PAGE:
If there is a city that is a symbol and embodiment of humility, it is Yazd. Sturdy and durable and at the same time cultivating the seedlings of hope in its desert, is what Yazd could teach us. All these features have not made Yazd proud of itself, but on the contrary, it has humbly welcomed people from all over the world. Yazd’s name is rooted in the Persian word for God, Yazdan and it also carries the meaning of the celebration.
Yazd is located in the heart of the desert. For this reason, spring and summers are relatively hot and dry. Winters have a sudden drop in temperature at night, dry, cold, and bone burning. Also, you could expect sandstorms and Hazes in the winters of this city.
The best time to visit Yazd with a population of around 600000 (in 2016) is early spring in terms of weather. But this is exactly why many people choose to go to Yazd at this time. If, however, you are more of a crowd-avoider, choose winter. The heat does not bother you and if you wear the right clothes, you can enjoy the beautiful scenery in peace.
Yazd is historically one of the most important cities in Iran. The difficulty of accessing Yazd has always benefited its inhabitants and kept it safe from countless dangers such as attacks and invasions. This kind of security and feeling safe could still be sensed in Yazd; you can easily walk in its old texture until late at night without worrying about anything.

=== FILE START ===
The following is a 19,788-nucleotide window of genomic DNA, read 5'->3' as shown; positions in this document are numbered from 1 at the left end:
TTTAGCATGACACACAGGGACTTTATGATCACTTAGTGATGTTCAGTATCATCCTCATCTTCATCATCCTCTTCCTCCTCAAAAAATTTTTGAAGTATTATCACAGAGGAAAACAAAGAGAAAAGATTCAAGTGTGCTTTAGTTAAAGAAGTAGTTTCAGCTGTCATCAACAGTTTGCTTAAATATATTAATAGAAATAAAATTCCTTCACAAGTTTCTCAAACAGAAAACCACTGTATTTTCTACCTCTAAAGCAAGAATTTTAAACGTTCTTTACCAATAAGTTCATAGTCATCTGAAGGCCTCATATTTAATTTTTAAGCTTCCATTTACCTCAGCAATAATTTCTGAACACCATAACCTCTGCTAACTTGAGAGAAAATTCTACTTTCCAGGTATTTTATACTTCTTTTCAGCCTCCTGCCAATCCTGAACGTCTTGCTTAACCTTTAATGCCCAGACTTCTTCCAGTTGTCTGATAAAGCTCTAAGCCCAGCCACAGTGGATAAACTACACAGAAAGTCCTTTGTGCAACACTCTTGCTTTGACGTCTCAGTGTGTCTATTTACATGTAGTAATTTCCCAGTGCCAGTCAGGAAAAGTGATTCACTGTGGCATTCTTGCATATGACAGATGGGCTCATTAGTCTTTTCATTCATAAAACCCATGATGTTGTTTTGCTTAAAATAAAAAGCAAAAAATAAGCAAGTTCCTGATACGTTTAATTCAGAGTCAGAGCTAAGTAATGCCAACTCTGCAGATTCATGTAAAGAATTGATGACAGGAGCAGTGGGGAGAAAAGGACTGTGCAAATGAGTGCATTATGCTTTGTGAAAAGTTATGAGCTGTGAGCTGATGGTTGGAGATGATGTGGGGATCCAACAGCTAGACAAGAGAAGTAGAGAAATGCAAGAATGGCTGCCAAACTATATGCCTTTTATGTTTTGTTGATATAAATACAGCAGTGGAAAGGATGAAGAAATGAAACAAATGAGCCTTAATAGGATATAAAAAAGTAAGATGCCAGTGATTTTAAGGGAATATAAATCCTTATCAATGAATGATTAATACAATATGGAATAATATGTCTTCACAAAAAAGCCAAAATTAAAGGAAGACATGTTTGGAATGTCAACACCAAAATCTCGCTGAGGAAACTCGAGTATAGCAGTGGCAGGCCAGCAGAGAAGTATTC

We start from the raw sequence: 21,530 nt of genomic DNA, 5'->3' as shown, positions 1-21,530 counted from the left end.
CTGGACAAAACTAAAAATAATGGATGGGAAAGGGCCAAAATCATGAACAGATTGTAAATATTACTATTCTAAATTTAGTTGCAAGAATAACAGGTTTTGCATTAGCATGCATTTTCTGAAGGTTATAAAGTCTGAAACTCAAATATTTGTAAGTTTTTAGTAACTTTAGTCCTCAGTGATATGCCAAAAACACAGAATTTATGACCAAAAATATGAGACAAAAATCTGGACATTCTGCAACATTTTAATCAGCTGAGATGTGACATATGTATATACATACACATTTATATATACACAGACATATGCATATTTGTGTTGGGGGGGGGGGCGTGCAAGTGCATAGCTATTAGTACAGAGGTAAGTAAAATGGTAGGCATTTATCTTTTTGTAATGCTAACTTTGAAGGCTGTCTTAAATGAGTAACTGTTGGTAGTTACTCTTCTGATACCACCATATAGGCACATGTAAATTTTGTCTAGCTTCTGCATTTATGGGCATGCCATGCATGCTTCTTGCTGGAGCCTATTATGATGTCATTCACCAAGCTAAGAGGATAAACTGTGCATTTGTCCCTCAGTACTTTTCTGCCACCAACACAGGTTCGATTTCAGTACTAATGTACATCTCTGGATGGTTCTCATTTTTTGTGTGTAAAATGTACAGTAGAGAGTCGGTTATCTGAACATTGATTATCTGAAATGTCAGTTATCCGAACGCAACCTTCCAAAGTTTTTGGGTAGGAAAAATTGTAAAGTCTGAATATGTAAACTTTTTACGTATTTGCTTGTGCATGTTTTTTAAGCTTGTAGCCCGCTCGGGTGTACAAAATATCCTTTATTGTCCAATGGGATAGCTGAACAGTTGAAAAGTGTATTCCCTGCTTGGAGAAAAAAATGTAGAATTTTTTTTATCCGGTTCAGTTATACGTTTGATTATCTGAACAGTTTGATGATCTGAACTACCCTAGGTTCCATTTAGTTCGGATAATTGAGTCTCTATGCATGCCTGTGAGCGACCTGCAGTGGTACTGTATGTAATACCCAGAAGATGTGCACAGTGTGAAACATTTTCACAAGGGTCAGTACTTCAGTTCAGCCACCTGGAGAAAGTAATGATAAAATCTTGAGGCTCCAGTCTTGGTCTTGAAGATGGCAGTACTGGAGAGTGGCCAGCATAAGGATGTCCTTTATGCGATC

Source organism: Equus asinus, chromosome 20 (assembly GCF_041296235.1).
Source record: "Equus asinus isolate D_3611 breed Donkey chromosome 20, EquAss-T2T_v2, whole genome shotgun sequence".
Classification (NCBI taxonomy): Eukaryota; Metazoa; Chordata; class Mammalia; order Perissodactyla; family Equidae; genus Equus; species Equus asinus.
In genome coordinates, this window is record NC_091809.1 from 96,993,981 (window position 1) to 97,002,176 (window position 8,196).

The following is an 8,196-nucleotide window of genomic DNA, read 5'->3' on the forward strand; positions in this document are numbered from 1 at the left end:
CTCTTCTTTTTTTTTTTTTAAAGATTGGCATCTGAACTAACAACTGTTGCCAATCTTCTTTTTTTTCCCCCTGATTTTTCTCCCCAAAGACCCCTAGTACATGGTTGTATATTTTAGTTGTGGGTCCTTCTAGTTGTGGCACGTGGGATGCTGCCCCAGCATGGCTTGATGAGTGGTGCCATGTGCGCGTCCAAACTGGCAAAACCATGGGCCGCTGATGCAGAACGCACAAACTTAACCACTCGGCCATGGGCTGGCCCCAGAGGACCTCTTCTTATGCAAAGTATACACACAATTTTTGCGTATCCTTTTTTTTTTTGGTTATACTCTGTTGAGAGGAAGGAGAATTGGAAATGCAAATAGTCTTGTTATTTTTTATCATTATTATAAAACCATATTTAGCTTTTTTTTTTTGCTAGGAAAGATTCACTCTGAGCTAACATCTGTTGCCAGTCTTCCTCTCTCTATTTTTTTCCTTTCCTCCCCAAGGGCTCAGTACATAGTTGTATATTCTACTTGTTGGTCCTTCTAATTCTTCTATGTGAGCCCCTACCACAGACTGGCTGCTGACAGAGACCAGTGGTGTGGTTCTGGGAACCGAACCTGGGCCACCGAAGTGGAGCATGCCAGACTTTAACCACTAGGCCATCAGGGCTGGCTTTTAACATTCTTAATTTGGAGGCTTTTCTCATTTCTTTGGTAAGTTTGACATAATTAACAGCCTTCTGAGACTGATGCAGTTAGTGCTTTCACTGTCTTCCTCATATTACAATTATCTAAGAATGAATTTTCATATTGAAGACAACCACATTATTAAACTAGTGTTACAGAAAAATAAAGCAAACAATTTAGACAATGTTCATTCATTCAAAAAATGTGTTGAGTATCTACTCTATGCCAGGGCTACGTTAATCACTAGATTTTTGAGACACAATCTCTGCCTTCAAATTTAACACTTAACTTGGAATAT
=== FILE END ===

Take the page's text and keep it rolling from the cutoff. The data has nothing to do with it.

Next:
Yazd is geographically located almost in the center of the province and is adjacent to Ardakan, Meybod, Sandough, Taft, Mehriz, and Bafgh. If you go to one of the heights of the old houses in Yazd, you can see the mountain Shirkuh on one side and Lut plain on the other.
Yazd is full of historical and artistic attractions and most likely you will not be able to see them one by one. That’s why you need to have good planning. Yazd is the second historical city of Iran also the second historical city of the world after Venice, which is registered as a UNESCO World Heritage.
The atmosphere of Yazd accompanies you to the distant past, and wherever you look, a document emerges from the heart of history and introduces you to hard-working people who have built their city despite the harshness brought upon them by the desert. The most obvious feature of Yazd is its historical texture that you forget about the crowded city and the modern world by wandering in it for a while.
Yazd is considered one of the poles of Zoroastrianism. Many Zoroastrians live in Yazd and have their special places and sacred temples. Alongside this issue, Yazd is known as the Hussainiya of Iran. Yazidis have their style of mourning and lamentation in the special ceremonies of Tasua and Ashura (when Husayn ibn Ali was killed). Nakhl Gardani (the carved-palm-carrying ritual) is uniquely held in Amir Chakhmaq Square and many people attend the ceremony as well as to witness such a ritual.